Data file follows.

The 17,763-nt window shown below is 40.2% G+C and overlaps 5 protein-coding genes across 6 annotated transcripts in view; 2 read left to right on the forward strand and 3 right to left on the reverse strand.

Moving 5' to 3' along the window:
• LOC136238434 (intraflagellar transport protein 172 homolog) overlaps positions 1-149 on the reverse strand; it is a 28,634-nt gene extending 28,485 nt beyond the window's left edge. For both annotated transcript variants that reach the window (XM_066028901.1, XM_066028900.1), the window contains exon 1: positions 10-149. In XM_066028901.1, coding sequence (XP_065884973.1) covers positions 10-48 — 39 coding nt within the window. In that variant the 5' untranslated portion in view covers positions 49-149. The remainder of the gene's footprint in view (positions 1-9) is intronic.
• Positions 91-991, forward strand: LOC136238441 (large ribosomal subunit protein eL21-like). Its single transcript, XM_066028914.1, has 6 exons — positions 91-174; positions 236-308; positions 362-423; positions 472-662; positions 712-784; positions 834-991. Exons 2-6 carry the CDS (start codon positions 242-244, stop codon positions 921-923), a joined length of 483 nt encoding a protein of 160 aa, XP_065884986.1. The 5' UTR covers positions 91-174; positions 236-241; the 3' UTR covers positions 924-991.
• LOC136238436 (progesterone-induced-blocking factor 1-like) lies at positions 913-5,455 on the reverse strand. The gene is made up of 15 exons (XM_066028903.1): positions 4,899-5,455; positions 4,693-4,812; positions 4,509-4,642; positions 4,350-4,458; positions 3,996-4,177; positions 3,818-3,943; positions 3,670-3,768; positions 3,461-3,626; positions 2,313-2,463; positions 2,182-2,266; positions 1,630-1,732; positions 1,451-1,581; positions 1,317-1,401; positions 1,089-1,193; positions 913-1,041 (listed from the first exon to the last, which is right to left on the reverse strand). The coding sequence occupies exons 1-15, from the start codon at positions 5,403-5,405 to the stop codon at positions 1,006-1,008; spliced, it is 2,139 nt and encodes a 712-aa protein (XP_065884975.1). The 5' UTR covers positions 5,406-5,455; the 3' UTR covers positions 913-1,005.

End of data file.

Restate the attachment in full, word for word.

The 17,763-nt window shown below is 40.2% G+C and overlaps 5 protein-coding genes across 6 annotated transcripts in view; 2 read left to right on the forward strand and 3 right to left on the reverse strand.

Moving 5' to 3' along the window:
• LOC136238434 (intraflagellar transport protein 172 homolog) overlaps positions 1-149 on the reverse strand; it is a 28,634-nt gene extending 28,485 nt beyond the window's left edge. For both annotated transcript variants that reach the window (XM_066028901.1, XM_066028900.1), the window contains exon 1: positions 10-149. In XM_066028901.1, coding sequence (XP_065884973.1) covers positions 10-48 — 39 coding nt within the window. In that variant the 5' untranslated portion in view covers positions 49-149. The remainder of the gene's footprint in view (positions 1-9) is intronic.
• Positions 91-991, forward strand: LOC136238441 (large ribosomal subunit protein eL21-like). Its single transcript, XM_066028914.1, has 6 exons — positions 91-174; positions 236-308; positions 362-423; positions 472-662; positions 712-784; positions 834-991. Exons 2-6 carry the CDS (start codon positions 242-244, stop codon positions 921-923), a joined length of 483 nt encoding a protein of 160 aa, XP_065884986.1. The 5' UTR covers positions 91-174; positions 236-241; the 3' UTR covers positions 924-991.
• LOC136238436 (progesterone-induced-blocking factor 1-like) lies at positions 913-5,455 on the reverse strand. The gene is made up of 15 exons (XM_066028903.1): positions 4,899-5,455; positions 4,693-4,812; positions 4,509-4,642; positions 4,350-4,458; positions 3,996-4,177; positions 3,818-3,943; positions 3,670-3,768; positions 3,461-3,626; positions 2,313-2,463; positions 2,182-2,266; positions 1,630-1,732; positions 1,451-1,581; positions 1,317-1,401; positions 1,089-1,193; positions 913-1,041 (listed from the first exon to the last, which is right to left on the reverse strand). The coding sequence occupies exons 1-15, from the start codon at positions 5,403-5,405 to the stop codon at positions 1,006-1,008; spliced, it is 2,139 nt and encodes a 712-aa protein (XP_065884975.1). The 5' UTR covers positions 5,406-5,455; the 3' UTR covers positions 913-1,005.